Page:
Quebec Report: Two parts are better than one
This manufacturer of continuous polymer screen changers has leveraged demand for its unique in-house metal treatment technology into a new revenue stream, and a separate operation.
October 1, 2002 by Canadian Plastics
Sometimes the market sends you a message. In the case of PATT Technologies, parent company of PATT Filtration, this message was that its pulse plasma ion nitriding technology and business was strong enough to stand on its own. As a result, this September the company launched PATT Ionics, a new division dedicated solely to capitalize on growth in the market for commercial metal surface- treatment.
The nitriding technology evolved out of PATT Filtration’s business as a manufacturer of constant pressure drop, continuous screen changers used for polymer filtration. In the process of designing and making screen changers, the company looked at different ways of surface treating and hardening certain components, such as discs and body blocks. It attempted to out-source treatment but wasn’t satisfied with the results. The company eventually developed the pulse plasma nitriding technology and built the first North American plant for treating parts in 1993.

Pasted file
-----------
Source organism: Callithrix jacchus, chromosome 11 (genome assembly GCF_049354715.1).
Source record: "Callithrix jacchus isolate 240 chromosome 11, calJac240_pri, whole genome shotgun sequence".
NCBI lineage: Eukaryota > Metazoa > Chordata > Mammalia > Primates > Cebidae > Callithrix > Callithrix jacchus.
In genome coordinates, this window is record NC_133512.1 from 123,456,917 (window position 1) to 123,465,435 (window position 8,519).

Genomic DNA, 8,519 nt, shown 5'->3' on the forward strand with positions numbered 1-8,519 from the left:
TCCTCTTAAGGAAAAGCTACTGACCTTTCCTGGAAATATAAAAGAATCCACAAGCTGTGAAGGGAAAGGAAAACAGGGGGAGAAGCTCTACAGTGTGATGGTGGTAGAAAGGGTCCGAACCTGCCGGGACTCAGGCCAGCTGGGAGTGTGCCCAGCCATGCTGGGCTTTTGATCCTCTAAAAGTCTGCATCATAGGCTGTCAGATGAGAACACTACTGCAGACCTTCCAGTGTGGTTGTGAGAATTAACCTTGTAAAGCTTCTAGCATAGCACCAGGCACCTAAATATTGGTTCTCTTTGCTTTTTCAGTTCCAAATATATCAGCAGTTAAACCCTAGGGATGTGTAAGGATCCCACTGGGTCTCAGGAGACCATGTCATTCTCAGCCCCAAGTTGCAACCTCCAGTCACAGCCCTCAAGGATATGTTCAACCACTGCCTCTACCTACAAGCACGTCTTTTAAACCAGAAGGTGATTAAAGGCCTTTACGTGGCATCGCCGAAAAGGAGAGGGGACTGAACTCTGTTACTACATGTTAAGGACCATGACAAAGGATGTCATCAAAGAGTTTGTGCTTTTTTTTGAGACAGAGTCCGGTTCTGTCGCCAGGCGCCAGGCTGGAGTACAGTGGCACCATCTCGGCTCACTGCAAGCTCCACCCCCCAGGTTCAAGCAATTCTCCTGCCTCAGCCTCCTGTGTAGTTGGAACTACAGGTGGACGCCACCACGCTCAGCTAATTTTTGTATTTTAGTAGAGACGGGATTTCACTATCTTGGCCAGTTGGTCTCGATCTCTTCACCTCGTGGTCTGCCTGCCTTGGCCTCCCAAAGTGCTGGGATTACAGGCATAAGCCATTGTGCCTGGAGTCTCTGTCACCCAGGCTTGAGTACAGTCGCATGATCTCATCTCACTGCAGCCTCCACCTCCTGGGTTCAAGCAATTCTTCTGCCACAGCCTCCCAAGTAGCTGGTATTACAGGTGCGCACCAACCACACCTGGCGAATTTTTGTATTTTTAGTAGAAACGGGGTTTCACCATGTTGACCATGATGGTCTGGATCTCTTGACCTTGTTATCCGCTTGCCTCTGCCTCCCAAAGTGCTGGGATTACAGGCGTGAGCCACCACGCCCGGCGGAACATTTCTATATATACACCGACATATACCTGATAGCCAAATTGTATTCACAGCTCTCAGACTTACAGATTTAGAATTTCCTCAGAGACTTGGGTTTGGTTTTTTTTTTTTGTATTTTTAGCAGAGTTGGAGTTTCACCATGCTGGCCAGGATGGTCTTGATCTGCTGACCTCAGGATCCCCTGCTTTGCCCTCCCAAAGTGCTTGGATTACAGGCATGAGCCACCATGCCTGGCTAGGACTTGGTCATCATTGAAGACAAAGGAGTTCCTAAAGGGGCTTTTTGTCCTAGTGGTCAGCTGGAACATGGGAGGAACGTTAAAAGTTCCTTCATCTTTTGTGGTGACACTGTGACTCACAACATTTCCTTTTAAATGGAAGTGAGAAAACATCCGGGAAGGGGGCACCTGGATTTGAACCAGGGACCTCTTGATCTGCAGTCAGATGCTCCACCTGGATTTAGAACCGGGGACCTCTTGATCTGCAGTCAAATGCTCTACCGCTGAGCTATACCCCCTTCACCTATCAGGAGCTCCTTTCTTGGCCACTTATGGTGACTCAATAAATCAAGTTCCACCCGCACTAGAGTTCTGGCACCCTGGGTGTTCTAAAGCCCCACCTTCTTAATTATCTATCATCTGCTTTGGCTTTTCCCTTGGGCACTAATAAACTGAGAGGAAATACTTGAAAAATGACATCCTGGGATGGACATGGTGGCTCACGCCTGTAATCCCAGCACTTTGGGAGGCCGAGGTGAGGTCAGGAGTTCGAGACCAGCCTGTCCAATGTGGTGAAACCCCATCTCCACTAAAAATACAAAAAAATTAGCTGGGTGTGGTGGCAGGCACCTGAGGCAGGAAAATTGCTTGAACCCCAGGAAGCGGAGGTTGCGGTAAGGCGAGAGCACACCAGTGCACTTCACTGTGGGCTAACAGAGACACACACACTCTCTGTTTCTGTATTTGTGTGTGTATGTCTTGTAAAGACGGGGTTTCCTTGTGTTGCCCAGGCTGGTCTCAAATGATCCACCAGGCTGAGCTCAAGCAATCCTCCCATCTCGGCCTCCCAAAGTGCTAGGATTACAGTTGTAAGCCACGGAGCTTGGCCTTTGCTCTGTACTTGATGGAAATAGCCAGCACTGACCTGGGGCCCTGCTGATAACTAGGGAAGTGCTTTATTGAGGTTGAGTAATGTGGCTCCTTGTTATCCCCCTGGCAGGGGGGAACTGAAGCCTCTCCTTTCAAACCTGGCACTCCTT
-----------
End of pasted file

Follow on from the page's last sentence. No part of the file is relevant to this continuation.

“The advantage of this technology is that you can apply micro layers of nitride coatings at lower cost,” says Jack O’Connell, sales manager, PATT Filtration. O’Connell says these ultra-thin coatings eliminate risk of distorting the part, while preserving the ductility of the core metal.
The new company’s technology now encompasses several types of metal treatment processes. The processes include PLASNIT for ion nitriding of ferrous metals, PLASTIT for deposition of thin, hard layers such as TiN, TiCN and others, and Plasma Assissted Chemical Vapor Deposition. The processes, which improve wear resistance, hardness and corrosion resistance, are being targeted for the aerospace, automotive, machinery, tooling and plastics industries, among others.
Both PATT Filtration and PATT Ionics, along with parent PATT Technologies, are located in St. Eustache, QC. The company has recently added over 20,000 sq. ft. of space to its office and manufacturing facilities to accommodate growth in business.
“We’re up and running,” O’Connell says of PATT Ionics, reporting that it has already acquired a nine-year contract from BMW to nitride a key engine part used in every one of the car company’s 4 to 12 cylinder engines.